Summarily then, April saw a five year high for house approvals, offset by a 15 per cent decline in units and apartments.
The value of detached housing jobs has picked up strongly, while the attached dwelling sector is firing on every cylinder it has, with the industry probably now approaching somewhere close to full capacity (skill shortages have already been noted in some areas).
On a rolling annual basis the value of residential building jobs has surged to $63 billion, more than 14 per cent higher than a year ago, and the highest level on record.
Approvals by capital city
Adelaide...? Well, Adelaide is kind of on life support.
On a rolling annual basis Brisbane has seen 14,335 unit approvals, which is comfortably greater than underlying demand.
In plain English, there will be more units built in Brisbane in the next few years than people who want to rent them, which will see rents decline in some inner suburban areas in particular.
In turn this implies that on average townhouses and houses will likely see stronger capital growth than generic apartments.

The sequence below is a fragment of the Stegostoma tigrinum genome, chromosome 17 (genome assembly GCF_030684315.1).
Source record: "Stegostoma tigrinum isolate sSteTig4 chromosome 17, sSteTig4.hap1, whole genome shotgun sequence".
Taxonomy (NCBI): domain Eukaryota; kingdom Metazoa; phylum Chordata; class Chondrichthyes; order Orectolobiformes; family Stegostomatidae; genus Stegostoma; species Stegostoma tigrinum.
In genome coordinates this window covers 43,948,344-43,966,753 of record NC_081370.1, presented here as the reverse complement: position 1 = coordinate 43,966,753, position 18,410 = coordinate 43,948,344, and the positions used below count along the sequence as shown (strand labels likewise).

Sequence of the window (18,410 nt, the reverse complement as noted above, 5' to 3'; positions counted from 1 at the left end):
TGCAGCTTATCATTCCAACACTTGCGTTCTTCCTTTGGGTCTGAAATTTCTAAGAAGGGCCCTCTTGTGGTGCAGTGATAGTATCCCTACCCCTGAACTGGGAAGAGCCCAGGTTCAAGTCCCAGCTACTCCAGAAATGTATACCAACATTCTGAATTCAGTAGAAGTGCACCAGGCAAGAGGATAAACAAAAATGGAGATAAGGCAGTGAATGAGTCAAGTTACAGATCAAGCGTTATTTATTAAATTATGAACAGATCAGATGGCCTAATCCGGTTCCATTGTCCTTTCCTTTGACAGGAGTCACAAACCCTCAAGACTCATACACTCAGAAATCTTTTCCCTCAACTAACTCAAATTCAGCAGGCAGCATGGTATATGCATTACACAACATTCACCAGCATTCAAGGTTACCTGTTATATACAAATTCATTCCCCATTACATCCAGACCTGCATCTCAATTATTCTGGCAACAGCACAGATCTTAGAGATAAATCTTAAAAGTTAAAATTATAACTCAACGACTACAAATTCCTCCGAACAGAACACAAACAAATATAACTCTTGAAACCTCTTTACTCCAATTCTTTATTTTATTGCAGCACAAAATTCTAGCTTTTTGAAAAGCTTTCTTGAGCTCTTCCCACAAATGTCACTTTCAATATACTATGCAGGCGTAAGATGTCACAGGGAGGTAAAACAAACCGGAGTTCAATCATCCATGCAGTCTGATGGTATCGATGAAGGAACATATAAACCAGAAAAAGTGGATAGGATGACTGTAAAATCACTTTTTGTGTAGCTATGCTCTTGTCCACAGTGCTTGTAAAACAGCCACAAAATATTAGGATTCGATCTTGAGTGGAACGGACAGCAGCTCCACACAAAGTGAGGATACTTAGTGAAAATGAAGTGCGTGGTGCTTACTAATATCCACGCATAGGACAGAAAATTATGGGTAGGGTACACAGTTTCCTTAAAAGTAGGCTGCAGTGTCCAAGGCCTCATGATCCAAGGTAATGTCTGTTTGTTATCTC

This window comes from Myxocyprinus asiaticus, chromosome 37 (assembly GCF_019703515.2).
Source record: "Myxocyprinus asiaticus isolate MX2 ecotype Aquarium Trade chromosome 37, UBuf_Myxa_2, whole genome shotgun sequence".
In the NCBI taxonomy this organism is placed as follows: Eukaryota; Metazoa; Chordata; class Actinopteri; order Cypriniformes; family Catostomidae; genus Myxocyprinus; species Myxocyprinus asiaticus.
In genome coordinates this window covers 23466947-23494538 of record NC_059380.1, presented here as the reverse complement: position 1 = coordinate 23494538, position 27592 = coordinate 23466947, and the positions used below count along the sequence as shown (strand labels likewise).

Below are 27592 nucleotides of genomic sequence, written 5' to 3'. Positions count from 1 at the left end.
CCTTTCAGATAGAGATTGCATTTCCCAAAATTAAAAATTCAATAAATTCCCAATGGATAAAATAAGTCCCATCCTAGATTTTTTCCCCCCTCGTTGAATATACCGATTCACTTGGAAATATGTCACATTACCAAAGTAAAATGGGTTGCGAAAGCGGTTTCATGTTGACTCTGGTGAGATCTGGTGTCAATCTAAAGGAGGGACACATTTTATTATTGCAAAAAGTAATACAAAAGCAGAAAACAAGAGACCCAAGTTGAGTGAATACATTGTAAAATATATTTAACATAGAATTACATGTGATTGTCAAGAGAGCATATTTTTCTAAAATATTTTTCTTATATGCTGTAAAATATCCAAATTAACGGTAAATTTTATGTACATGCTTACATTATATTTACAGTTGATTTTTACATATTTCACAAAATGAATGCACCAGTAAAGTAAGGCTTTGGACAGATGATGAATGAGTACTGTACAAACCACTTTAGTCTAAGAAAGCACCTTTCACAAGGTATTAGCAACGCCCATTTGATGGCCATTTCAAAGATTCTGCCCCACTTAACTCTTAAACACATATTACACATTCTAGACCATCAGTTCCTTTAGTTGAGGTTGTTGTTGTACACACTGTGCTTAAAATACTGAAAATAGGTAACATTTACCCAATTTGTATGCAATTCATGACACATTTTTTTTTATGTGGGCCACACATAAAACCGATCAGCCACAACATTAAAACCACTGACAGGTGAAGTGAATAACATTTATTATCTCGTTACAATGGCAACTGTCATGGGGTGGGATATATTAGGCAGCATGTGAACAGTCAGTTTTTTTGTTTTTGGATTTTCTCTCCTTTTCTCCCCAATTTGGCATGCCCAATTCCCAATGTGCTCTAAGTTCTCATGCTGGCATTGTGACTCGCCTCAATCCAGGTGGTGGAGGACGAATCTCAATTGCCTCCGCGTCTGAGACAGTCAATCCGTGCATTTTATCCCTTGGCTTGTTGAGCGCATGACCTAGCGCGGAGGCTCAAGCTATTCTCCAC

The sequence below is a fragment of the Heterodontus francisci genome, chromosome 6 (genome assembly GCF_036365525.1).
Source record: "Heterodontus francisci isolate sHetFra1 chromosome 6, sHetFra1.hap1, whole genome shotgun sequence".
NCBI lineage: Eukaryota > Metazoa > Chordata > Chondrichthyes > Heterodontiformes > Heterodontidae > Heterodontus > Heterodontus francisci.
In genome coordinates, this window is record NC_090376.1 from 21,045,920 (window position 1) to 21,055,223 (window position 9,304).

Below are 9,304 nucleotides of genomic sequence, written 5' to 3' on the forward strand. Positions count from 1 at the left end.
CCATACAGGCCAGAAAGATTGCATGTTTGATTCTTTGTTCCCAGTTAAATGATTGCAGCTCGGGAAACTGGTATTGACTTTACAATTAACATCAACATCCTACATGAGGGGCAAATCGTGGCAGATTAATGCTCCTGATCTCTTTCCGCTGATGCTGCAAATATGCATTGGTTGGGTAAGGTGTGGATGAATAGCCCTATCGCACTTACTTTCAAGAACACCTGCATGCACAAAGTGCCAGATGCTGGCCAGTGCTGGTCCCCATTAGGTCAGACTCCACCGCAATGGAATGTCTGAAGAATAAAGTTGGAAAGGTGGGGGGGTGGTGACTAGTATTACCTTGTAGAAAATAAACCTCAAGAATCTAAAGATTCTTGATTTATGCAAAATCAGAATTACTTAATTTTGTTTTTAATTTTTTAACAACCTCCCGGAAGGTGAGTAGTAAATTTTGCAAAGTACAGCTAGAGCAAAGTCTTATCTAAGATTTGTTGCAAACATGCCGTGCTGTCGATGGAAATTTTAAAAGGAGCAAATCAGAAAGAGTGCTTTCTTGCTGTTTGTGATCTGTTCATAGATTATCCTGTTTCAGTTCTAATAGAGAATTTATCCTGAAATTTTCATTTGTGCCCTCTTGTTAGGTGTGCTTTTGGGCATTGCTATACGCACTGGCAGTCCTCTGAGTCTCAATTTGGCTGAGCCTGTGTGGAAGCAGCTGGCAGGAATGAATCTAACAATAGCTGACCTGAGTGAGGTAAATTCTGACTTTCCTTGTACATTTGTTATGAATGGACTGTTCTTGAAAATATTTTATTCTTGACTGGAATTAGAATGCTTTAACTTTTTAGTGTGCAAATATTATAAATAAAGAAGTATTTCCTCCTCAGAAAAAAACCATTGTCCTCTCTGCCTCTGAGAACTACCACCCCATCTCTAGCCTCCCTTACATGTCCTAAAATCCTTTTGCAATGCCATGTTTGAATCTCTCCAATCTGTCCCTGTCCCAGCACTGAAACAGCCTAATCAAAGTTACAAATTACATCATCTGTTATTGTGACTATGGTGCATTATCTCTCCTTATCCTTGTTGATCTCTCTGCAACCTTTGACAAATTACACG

Ultimately property prices are a derivative of the underlying land value, and thus it will be the properties with high and rising land value content which perform better through this cycle in Brisbane.
More concerning, in the six months since November 2014 Melbourne unit approvals have accelerated to be tracking at an annualised pace of more than 35,000.
A clear oversupply of apartments will eventuate in Melbourne.
Rise of the high rise...or pie in the sky
While yesterday's data was overwhelmingly positive, I still believe that the sector is quite unbalanced, with far too many high rise style apartments being approved for construction.